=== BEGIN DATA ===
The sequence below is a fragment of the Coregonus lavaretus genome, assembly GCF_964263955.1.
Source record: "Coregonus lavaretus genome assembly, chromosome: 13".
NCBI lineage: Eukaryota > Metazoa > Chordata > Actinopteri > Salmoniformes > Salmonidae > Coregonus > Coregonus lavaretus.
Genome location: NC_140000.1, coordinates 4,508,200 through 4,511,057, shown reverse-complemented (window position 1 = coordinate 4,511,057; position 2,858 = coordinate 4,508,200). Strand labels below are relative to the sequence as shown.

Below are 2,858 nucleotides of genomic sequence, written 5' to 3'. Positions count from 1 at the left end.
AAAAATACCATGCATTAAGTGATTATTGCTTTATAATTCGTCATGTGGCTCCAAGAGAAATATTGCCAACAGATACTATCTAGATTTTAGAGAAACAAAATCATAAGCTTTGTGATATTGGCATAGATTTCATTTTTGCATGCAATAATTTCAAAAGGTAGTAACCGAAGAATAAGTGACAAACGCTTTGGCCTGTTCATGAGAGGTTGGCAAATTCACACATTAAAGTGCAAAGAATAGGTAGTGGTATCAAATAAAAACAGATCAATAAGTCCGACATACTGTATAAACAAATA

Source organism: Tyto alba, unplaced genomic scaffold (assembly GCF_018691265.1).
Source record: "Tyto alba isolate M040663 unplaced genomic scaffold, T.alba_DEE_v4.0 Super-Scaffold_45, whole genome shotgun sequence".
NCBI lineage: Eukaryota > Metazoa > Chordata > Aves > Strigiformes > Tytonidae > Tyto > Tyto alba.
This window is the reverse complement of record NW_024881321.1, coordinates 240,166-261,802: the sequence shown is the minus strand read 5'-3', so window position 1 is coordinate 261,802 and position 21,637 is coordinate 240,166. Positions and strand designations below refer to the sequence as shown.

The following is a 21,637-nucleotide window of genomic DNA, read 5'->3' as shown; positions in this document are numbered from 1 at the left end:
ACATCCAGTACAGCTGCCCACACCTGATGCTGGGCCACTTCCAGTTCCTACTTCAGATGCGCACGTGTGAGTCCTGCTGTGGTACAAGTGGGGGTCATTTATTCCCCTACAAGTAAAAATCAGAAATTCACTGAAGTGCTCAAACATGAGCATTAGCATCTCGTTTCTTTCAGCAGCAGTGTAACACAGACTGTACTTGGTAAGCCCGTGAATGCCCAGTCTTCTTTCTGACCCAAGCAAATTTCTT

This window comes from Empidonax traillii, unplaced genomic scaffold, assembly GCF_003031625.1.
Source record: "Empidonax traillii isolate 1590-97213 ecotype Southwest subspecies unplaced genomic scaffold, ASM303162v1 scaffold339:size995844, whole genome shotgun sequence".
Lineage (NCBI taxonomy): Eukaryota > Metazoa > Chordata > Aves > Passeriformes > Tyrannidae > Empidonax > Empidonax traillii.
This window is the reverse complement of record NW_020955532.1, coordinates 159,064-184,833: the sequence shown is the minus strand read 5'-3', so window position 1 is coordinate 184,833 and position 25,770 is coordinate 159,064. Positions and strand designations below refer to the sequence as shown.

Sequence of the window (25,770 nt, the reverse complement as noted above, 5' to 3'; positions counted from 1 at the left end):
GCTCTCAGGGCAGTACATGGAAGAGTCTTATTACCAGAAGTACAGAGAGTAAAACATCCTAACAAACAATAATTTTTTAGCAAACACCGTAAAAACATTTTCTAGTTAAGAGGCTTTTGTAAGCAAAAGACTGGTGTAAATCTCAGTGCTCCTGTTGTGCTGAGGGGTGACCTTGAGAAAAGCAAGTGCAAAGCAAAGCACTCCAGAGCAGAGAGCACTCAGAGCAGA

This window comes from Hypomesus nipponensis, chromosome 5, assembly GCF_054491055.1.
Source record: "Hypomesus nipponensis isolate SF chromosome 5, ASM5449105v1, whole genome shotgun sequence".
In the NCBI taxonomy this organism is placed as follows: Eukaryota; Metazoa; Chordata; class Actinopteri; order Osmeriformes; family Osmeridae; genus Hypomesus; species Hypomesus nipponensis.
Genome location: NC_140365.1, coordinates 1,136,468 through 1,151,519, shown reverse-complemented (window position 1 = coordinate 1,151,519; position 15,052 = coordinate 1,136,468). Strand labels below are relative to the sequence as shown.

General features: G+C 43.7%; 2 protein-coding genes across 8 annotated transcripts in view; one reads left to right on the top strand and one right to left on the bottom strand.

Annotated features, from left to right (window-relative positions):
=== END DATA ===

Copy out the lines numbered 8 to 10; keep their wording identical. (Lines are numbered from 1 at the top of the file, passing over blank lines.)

Source record: "Tyto alba isolate M040663 unplaced genomic scaffold, T.alba_DEE_v4.0 Super-Scaffold_45, whole genome shotgun sequence".
NCBI lineage: Eukaryota > Metazoa > Chordata > Aves > Strigiformes > Tytonidae > Tyto > Tyto alba.
This window is the reverse complement of record NW_024881321.1, coordinates 240,166-261,802: the sequence shown is the minus strand read 5'-3', so window position 1 is coordinate 261,802 and position 21,637 is coordinate 240,166. Positions and strand designations below refer to the sequence as shown.